Aaron Hernandez's first-degree murder conviction to be reinstated, court rules

Former New England Patriots tight end Aaron Hernandez attends his double murder trial during the sixth day of jury deliberations at Suffolk Superior Court Friday

Aaron Hernandez’s murder conviction reinstated by Massachusetts’s highest court

Massachusetts' highest court has reinstated former New England Patriots tight end Aaron Hernandez's murder conviction.

The legal principle known by the Latin phrase "ab initio", came under scrutiny a year ago when Hernandez, a former New England Patriots star and convicted killer, was found dead in his prison cell.

Aaron Hernandez was convicted on April 15, 2015 of the 2013 death of semipro football player Odin Lloyd in North Attleborough, Massachusetts.

Hernandez hanged himself in his cell days after being acquitted in a double-murder case from 2012.

The murder conviction of Aaron Hernandez, shown in 2012, has been reinstated by the highest court in MA. 'We are pleased justice is served in this case, the antiquated practice of vacating a valid conviction is being eliminated and the victim's family can get the closure they deserve'.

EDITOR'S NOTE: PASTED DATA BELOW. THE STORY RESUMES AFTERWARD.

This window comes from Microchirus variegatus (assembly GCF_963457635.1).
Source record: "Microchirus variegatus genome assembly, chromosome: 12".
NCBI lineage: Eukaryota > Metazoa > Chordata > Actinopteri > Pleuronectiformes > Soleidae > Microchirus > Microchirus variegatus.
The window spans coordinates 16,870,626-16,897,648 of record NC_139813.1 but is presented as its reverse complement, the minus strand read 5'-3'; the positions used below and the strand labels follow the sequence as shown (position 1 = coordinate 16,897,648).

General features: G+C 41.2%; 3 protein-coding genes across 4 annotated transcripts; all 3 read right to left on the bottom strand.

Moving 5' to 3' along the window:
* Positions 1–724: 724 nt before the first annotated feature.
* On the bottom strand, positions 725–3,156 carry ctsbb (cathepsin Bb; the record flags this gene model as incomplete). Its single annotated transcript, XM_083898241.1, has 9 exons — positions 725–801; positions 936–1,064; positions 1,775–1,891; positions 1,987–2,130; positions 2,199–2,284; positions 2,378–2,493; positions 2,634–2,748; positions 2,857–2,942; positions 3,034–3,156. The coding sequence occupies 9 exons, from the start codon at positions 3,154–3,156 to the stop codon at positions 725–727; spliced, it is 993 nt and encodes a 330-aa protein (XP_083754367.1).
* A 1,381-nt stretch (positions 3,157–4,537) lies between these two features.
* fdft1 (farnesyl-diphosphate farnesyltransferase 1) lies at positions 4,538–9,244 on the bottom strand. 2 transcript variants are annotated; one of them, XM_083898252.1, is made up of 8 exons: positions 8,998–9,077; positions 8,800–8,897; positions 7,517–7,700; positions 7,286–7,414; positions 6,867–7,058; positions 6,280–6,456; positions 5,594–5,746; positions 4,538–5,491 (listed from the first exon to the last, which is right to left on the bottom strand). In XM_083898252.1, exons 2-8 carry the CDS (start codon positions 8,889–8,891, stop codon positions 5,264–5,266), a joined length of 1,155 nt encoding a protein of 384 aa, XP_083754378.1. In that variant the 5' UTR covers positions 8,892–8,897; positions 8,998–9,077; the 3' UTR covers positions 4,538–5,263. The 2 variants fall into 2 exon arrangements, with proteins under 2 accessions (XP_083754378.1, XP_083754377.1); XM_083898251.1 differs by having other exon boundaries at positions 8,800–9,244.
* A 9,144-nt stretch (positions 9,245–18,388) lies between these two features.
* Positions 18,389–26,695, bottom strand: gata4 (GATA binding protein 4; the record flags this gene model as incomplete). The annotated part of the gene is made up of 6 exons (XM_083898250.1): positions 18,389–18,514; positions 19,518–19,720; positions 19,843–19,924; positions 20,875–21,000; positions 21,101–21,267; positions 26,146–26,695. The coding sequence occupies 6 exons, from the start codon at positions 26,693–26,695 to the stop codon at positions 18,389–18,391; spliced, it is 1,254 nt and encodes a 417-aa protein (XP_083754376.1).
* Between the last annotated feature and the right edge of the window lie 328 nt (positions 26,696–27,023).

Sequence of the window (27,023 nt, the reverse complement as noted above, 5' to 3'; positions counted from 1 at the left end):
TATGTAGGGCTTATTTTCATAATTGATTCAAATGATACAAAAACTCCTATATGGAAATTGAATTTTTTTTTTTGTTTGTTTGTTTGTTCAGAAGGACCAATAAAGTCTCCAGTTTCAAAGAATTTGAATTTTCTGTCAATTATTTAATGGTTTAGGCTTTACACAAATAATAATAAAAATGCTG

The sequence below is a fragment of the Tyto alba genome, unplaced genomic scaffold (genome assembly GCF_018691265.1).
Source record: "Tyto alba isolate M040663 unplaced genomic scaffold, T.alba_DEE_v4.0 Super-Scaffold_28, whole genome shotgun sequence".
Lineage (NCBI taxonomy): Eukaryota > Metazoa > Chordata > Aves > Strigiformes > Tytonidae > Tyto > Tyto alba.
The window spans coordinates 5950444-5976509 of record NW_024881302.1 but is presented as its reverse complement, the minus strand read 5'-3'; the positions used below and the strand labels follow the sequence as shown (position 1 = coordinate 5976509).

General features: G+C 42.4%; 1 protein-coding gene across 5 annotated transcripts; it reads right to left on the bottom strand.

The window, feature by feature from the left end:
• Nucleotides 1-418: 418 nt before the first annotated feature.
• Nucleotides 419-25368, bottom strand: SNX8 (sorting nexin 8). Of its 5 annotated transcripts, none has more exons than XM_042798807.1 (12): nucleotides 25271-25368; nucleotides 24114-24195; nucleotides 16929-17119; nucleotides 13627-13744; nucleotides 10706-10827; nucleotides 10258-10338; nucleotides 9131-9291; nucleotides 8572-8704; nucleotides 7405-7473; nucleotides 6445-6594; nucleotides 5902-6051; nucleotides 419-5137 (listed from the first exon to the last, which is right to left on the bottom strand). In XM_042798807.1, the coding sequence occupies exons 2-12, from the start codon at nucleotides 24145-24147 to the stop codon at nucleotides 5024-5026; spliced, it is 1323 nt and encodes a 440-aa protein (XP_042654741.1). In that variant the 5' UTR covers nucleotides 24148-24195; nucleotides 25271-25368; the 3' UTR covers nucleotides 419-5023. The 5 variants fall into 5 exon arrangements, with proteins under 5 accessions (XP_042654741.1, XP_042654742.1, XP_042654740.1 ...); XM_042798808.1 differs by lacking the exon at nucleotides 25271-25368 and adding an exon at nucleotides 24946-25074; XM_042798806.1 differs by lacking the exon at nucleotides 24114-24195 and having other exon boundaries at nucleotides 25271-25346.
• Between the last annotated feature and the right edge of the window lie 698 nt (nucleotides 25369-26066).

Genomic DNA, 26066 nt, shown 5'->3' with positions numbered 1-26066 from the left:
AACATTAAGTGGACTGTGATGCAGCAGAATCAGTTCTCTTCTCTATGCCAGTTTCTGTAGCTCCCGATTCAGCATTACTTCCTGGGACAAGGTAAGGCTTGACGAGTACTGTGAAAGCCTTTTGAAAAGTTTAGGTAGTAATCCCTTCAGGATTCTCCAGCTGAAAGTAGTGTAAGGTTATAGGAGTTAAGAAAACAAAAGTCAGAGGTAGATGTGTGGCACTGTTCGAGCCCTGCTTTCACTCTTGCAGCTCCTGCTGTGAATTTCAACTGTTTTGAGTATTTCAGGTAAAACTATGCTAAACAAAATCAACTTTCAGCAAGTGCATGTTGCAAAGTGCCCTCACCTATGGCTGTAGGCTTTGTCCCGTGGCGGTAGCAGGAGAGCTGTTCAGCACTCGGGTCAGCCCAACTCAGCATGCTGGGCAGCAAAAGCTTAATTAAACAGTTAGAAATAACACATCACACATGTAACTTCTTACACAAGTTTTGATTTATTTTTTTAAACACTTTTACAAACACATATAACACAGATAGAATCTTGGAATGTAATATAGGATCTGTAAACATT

A judge threw out Hernandez's conviction that year, citing the legal principle that holds that a defendant convicted at trial who dies before an appeal is heard should no longer be considered guilty in the eyes of the law, thereby returning the case to its pretrial status.

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Aaron Hernandez's murder conviction has been reinstated. Quinn III was the prosecutor on the Hernandez case.

"A defendant, who can cut off his own criminal appeal by suicide and stall civil litigation by a stay of proceedings. has the reins of the entire justice system in his own hands", prosecutors wrote.

Lloyd's family has sued Hernandez and his estate in civil court for wrongful death, seeking answers about their loved one's murder and damages.

"The current practice. does not consider the interest of the other parties who have an interest in the outcome, ' Quinn told the Boston Globe at the time".

John H. Thompson, the court-appointed appellate lawyer for Hernandez, had argued that the criminal justice system is concerned exclusively with the defendant, not victims, their relatives, or jurors.

"This decision has helped the family to obtain closure from the frightful loss of their beloved son Odin", Attorney Doug Sheff said in a statement.

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